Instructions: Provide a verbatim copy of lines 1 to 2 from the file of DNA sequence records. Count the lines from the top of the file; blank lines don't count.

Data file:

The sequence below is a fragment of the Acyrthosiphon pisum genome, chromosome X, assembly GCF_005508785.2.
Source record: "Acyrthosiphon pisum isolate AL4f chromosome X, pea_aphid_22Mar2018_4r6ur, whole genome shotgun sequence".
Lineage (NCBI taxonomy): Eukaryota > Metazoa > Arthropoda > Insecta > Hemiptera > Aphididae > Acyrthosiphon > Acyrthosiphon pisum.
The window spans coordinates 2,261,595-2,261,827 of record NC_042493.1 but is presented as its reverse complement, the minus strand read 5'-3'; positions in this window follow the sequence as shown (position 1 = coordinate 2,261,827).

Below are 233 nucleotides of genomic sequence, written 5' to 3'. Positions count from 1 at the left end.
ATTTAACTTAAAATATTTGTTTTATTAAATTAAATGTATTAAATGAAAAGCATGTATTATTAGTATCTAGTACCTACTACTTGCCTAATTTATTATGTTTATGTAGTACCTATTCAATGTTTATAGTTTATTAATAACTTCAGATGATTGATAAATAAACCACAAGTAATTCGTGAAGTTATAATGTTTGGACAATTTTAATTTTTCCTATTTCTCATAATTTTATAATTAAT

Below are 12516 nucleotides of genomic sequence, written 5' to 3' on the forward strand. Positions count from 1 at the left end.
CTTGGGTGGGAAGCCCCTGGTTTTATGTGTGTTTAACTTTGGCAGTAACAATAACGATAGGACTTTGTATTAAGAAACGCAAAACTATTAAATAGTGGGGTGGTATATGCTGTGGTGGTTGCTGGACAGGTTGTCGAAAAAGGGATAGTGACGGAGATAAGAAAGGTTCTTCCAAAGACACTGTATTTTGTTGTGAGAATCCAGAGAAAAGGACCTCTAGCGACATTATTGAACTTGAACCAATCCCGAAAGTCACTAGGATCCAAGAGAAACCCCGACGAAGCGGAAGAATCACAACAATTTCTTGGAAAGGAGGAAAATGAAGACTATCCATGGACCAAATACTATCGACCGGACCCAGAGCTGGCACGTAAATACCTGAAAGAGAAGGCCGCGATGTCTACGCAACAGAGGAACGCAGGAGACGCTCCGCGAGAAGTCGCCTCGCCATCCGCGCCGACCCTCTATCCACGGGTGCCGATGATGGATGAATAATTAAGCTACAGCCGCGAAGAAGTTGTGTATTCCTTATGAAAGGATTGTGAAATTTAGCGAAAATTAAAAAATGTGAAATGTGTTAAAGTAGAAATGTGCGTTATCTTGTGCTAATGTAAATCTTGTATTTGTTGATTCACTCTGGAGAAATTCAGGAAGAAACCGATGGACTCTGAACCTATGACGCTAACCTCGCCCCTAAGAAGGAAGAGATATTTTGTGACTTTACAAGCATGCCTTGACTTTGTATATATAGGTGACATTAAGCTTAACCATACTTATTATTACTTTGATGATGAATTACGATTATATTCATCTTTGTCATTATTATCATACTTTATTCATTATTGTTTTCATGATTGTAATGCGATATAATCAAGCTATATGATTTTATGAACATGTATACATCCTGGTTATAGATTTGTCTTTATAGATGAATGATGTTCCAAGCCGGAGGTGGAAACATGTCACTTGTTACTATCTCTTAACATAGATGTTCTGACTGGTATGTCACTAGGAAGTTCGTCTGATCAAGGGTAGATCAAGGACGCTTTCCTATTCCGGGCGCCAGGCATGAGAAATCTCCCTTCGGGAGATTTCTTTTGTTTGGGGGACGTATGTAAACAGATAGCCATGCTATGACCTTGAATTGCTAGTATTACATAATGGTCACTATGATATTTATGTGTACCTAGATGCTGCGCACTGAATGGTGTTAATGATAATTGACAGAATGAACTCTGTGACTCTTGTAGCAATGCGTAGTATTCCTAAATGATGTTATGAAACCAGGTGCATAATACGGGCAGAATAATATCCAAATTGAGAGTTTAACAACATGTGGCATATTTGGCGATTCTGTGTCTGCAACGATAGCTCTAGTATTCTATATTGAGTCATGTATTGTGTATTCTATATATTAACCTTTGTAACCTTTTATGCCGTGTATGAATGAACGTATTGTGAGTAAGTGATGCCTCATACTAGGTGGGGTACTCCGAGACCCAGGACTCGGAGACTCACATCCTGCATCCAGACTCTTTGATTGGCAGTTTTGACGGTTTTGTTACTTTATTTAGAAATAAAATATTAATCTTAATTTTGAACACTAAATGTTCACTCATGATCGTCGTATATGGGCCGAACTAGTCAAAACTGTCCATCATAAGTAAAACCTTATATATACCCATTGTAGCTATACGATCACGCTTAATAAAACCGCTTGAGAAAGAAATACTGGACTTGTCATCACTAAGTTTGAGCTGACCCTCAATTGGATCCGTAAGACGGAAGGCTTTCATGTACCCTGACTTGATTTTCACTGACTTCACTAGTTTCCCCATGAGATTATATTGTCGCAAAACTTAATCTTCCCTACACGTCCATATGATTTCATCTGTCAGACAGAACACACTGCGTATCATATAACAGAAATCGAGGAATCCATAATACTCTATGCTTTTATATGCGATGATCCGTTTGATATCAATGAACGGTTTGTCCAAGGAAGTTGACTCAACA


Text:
The sequence below is a fragment of the Acyrthosiphon pisum genome, chromosome X, assembly GCF_005508785.2.
Source record: "Acyrthosiphon pisum isolate AL4f chromosome X, pea_aphid_22Mar2018_4r6ur, whole genome shotgun sequence".